Dismiss Notice
Join Physics Forums Today!
The friendliest, high quality science and math community on the planet! Everyone who loves science is here!

Splitting Field Proof

  1. Feb 5, 2012 #1
    1. The problem statement, all variables and given/known data
    Consider [tex] f(x) = x^3-5 [/tex]
    and its splitting field [tex] K = Q(5^{1/3}, \omega) [/tex]
    where [tex] \omega = e^{2 \pi i/3} [/tex]
    Show that [tex] B = \{1, 5^{1/3}, 5^{2/3}, \omega, \omega 5^{1/3} , \omega 5^{2/3} \} [/tex]
    is a vector space basis for K over Q.

    3. The attempt at a solution

    I am just a bit confused. Since [tex] 5^{1/3} [/tex] and [tex] \omega [/tex] are in K, and K is a field, then [tex] B'= \{ \omega ^2, \omega ^2 5^{1/3}, \omega ^2 5^{2/3} \} \subseteq K [/tex]
    But how can we get any of these elements using only the shown basis B with scalars in Q? I would think that B+B' would be the vector space basis.
  2. jcsd
  3. Feb 5, 2012 #2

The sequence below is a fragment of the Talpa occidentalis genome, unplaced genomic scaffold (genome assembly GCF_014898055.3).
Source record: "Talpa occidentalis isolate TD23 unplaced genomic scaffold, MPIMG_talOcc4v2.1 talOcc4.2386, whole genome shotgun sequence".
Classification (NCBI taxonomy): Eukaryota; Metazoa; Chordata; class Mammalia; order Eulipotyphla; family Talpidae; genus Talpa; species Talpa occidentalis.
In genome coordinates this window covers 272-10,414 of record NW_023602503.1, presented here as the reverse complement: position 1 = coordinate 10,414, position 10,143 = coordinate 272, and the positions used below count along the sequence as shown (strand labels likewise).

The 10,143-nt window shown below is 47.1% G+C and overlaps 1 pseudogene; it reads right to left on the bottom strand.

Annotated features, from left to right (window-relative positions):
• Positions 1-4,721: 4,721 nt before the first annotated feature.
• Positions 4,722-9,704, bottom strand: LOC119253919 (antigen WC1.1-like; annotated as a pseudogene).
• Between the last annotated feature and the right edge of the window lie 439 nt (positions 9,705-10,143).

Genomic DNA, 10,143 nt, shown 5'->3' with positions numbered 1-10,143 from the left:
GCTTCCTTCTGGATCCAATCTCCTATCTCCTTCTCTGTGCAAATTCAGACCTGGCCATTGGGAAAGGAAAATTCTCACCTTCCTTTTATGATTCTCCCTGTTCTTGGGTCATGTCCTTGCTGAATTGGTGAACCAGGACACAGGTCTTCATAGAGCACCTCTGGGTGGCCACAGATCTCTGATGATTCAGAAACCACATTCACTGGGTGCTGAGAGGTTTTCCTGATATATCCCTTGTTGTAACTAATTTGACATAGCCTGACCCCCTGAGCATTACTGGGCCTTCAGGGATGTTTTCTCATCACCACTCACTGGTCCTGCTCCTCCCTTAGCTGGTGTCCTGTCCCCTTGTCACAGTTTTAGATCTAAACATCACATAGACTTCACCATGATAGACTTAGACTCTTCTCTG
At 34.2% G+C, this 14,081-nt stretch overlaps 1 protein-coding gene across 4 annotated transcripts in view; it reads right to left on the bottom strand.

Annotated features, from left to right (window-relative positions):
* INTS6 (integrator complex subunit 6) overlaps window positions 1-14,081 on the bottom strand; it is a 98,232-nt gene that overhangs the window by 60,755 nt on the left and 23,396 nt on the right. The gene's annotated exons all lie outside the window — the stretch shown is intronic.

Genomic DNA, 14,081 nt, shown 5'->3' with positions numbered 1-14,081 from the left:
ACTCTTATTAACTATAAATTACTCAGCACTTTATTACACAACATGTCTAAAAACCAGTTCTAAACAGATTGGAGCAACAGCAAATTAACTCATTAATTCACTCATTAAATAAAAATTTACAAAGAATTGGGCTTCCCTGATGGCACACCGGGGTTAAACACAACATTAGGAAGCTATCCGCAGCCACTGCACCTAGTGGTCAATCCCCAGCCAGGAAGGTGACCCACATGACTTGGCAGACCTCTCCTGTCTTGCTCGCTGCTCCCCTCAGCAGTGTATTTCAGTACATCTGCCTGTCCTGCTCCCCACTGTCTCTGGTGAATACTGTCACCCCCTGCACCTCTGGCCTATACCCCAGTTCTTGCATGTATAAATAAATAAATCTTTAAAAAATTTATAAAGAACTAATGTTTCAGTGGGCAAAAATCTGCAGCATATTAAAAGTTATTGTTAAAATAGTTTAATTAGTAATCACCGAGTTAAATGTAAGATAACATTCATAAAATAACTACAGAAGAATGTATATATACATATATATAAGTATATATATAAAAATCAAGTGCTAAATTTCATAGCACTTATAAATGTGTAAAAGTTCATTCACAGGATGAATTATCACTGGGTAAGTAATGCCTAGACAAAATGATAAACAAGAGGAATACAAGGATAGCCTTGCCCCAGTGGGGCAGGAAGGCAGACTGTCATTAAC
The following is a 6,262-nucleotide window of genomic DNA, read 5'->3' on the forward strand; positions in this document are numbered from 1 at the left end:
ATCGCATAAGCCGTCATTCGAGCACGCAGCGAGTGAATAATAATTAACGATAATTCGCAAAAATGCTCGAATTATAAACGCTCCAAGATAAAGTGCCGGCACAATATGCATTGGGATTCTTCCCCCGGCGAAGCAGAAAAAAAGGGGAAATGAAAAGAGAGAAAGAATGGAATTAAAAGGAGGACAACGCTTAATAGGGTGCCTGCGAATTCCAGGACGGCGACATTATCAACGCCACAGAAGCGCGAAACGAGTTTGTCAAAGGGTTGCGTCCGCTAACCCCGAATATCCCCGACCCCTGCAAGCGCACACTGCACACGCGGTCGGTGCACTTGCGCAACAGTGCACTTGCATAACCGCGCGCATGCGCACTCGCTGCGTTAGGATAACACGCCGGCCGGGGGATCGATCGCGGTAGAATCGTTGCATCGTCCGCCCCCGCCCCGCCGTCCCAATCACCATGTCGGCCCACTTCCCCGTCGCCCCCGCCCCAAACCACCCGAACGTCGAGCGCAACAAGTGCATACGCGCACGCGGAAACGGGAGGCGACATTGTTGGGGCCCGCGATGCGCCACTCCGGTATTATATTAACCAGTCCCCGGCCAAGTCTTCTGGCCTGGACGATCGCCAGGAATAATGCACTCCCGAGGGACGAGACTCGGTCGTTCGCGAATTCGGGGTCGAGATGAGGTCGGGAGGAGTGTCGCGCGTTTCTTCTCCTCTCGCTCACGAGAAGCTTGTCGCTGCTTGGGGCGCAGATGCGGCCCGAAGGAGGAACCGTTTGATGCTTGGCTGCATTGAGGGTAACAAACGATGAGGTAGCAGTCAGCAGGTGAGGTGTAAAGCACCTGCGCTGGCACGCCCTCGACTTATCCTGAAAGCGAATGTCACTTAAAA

User Avatar
    Science Advisor

    try building up K in 2 steps:

    first adjoin 51/3. what is [Q(51/3):Q]?

    what does a basis of E = Q(51/3) over Q look like?

    now K = E(ω). what is [K:E]? what is a basis for K over E?

    if dimQ(E) = m, and dimE(K) = n,

    what must dimQ(K) be?

    this tells you how many basis elements you have to have.

    then it's just a matter of proving linear independence over Q.


    as for how we get the elements of B', i'll show you for ω2:

    ω satisfies the polynomial x2 + x + 1 = (x3 - 1)/(x - 1).

    so ω2 = (-1)1 + (-1)ω, see?
  4. Feb 5, 2012 #3
    Yes, thanks so much I was confusing myself.
Share this great discussion with others via Reddit, Google+, Twitter, or Facebook